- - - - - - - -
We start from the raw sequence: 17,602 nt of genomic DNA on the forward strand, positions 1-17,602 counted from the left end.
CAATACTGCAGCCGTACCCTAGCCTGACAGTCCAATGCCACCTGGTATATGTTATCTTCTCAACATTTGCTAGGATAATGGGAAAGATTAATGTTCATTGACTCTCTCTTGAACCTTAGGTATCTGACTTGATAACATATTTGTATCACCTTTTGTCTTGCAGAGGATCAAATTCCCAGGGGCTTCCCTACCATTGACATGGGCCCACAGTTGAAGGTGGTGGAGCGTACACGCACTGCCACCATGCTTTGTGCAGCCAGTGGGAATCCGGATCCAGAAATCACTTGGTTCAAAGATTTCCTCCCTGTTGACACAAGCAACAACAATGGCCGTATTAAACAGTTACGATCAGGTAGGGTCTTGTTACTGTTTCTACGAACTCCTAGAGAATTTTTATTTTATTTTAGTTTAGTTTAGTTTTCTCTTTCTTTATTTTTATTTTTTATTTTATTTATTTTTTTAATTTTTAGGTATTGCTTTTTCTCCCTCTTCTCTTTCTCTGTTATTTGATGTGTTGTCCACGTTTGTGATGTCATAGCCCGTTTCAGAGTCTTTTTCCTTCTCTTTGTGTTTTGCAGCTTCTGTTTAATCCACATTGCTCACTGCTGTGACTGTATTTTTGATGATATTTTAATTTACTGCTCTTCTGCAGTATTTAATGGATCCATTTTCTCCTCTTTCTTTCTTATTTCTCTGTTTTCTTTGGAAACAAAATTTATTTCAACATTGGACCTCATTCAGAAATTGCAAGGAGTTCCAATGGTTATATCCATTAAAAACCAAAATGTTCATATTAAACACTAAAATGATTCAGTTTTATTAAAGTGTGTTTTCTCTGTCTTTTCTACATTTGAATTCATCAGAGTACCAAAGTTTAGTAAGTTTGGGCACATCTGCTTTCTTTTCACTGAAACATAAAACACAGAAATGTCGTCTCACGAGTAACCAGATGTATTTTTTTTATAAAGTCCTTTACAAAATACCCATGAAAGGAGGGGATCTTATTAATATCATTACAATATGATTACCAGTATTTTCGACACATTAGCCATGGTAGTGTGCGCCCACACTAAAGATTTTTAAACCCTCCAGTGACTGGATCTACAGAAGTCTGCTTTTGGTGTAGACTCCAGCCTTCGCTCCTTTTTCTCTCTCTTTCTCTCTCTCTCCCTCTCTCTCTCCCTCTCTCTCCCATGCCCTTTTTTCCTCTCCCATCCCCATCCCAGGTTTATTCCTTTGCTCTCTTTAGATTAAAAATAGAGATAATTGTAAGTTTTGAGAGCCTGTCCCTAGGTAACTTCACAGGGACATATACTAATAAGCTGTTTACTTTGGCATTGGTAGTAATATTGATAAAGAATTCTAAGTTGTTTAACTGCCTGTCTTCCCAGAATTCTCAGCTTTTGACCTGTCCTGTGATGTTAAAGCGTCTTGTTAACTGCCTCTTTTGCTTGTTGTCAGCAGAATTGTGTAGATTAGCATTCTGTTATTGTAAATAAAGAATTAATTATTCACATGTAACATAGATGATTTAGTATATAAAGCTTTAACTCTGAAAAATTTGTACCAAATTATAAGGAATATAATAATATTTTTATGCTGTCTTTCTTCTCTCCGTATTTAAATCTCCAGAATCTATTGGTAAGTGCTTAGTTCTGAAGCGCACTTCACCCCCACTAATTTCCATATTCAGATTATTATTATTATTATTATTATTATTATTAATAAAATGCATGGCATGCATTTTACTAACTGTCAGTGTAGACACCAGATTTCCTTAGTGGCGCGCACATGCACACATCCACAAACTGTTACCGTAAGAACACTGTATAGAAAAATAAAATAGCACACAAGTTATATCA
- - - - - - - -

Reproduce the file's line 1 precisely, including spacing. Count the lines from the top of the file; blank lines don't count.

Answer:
We start from the raw sequence: 17,602 nt of genomic DNA on the forward strand, positions 1-17,602 counted from the left end.